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White paper – Influencing and measured variables for gas turbines

and their importance for optimizing efficiency and emissions

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Gas turbines in industrial applications

Thanks to their outstanding performance in the peak load range, gas turbines have proven themselves as crucial and reliable components in numerous industrial applications. Gas turbines are used especially frequently in the electrical and heat generation sector, as well as in the oil and gas industry. In industrial energy production, gas turbines ensure that consumption peaks are covered and produce heat for buildings. Frequent areas of use are gas turbine works, combined heat and power (CHP) plants and cogeneration plants. A particularly high level of energy efficiency can be achieved using a combination of gas and steam turbines. In the oil and gas industry, gas turbines are in use as mechanical drives for pumps, compressors and generators in the transportation and processing of raw materials. Gas turbines are operated with liquid and gaseous fuels such as natural gas, gasoline, diesel, heating oil or petroleum. Optimizing the fuel- and exhaust gas-intensive process to the highest level of efficiency involves a complex interaction between the exhaust gas parameters and the combustion process settings of the gas turbine – the basis for an optimum performance. For a service technician, it is important to understand the function of the combustion process and the influence of the individual measurement parameters on the performance and pollutant emission of gas turbines.

Functional principle of gas turbines

Gas turbines are combustion engines which consist of three components: a preliminary compressor the central combustion chamber and the actual turbine. The design, performance and size of gas turbines differ depending on the application and area of use. However, their working principle is always the same, and is based on the thermodynamic cycle process according to James Prescott Joule (“Joule process”). Air is compressed via the blading of one or more compressor steps, and then mixes with a gaseous or liquid fuel in the combustion chamber, ignites and combusts.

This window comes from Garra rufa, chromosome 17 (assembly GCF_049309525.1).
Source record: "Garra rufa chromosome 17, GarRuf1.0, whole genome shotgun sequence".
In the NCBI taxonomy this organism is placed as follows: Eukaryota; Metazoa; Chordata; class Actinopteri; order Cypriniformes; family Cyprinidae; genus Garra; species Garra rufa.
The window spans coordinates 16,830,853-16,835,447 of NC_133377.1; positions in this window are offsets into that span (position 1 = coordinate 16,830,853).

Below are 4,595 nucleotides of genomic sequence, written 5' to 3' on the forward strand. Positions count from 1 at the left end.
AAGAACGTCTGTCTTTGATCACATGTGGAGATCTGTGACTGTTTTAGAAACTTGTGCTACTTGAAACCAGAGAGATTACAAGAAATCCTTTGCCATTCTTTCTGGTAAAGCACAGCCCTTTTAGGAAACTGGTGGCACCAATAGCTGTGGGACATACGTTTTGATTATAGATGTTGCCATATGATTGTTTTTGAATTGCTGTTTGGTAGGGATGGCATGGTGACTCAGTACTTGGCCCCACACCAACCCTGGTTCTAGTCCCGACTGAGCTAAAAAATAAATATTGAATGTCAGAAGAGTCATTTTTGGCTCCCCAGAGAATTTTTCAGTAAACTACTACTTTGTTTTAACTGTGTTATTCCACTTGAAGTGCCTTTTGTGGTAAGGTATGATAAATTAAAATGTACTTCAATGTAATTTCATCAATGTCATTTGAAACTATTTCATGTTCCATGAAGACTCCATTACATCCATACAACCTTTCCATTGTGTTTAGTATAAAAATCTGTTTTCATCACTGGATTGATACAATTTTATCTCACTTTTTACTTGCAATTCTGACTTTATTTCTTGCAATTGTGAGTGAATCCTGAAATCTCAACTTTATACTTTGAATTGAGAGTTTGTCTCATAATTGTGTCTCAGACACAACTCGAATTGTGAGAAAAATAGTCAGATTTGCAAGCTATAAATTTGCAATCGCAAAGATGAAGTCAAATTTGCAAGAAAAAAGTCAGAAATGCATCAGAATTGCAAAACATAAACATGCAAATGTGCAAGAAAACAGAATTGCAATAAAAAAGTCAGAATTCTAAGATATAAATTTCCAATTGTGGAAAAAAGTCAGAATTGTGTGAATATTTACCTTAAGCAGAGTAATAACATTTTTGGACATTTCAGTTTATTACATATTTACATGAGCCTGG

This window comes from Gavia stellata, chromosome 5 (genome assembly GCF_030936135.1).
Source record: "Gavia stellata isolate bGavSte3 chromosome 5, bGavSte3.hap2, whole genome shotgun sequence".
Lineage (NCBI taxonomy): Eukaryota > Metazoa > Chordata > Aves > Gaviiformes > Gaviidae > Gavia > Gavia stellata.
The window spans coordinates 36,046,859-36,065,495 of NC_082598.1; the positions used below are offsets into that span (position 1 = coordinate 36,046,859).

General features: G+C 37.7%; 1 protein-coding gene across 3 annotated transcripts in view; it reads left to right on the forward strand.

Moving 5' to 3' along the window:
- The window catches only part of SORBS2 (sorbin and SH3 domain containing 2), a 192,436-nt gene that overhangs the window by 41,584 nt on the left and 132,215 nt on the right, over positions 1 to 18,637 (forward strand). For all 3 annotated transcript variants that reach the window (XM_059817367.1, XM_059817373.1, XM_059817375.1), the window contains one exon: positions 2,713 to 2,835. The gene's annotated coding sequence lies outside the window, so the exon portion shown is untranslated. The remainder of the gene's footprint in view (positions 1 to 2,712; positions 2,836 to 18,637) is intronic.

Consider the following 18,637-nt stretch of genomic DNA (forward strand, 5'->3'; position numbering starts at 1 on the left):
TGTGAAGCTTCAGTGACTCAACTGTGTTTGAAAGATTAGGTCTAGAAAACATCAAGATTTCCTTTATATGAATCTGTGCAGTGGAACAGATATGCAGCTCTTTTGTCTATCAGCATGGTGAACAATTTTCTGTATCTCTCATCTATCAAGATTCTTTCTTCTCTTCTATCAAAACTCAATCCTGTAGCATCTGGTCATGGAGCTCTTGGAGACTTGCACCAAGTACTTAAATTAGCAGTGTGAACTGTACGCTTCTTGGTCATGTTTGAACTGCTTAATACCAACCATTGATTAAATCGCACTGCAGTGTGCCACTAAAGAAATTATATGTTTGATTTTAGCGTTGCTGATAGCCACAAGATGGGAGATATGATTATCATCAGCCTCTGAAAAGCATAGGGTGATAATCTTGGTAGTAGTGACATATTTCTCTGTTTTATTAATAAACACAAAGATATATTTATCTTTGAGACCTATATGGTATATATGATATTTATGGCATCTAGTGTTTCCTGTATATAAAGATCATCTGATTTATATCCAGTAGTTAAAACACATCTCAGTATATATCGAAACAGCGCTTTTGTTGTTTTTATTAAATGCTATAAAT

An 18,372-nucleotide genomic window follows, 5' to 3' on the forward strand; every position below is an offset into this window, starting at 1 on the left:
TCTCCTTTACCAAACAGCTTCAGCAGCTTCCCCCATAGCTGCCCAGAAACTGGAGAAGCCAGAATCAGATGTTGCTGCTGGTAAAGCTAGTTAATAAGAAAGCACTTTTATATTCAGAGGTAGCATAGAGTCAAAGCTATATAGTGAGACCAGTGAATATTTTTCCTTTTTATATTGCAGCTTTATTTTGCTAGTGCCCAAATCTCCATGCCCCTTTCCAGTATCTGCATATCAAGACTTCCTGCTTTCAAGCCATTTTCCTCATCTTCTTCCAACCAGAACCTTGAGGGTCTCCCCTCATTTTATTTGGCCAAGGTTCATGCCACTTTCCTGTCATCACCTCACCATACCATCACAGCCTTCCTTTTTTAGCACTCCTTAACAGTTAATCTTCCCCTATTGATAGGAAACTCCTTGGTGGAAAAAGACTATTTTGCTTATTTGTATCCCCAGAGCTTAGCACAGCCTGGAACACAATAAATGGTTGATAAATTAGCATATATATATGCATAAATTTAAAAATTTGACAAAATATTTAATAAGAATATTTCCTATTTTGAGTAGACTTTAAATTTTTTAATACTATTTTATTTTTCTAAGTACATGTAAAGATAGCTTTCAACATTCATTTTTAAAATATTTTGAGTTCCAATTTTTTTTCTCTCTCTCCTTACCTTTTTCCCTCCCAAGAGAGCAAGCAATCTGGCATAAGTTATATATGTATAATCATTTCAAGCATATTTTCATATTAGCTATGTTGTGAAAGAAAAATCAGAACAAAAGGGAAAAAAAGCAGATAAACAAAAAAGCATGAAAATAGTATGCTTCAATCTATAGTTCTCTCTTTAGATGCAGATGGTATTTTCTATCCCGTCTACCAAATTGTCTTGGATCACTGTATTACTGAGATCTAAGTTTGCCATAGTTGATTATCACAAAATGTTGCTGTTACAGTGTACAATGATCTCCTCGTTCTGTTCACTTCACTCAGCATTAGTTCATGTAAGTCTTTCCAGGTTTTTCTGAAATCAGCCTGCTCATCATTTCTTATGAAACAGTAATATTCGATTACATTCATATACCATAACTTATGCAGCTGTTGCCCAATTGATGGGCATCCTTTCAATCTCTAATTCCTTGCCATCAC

A hot gas is produced from this mixture of compressed air and combustion gas, which can reach temperatures of +1,000°C, and which escapes to the downstream turbine component, and expands. Thermal energy is converted into mechanical energy. Subsequently, in the expansion turbine, the energy-rich, hot exhaust gas expands almost to ambient pressure, losing its velocity. During the expansion process, the exhaust gas transfers power to the turbine. Approximately 2/3 of this power is needed to drive the compressor (air intake). A directly coupled generator converts the mechanical energy into electrical energy. Roughly ¹/₃ of the power output remains available on the low pressure side for a second drive, for example for driving a generator, rotor, compressor or pump, before the hot gas is diverted to a downstream heat recovery boiler for the purpose of heating buildings.

Analyzing exhaust gas concentrations correctly

The concentration of the released exhaust gases provides important information on the efficiency of the combustion and how it can be increased. CO and NOX values provide information on the current status of the system and the adherence to the emission limit values. The air input between rich and lean and the correlating combustion chamber temperature influence the emission behaviour of the gas turbine.

Challenges in commissioning, operation and servicing

In emission measurements in gas turbines, the challenge is measuring not only at very high, but also at very low gas concentrations. At the right operating point, optimally adjusted gas turbines emit only low levels of CO and NOX. However, high gas concentrations can occur, for example when the plant is started up for testing purposes. The reduction of NO2 emissions as well as the avoidance of pressure loss in the combustion chamber are also important factors for the efficient operation of the gas turbine.

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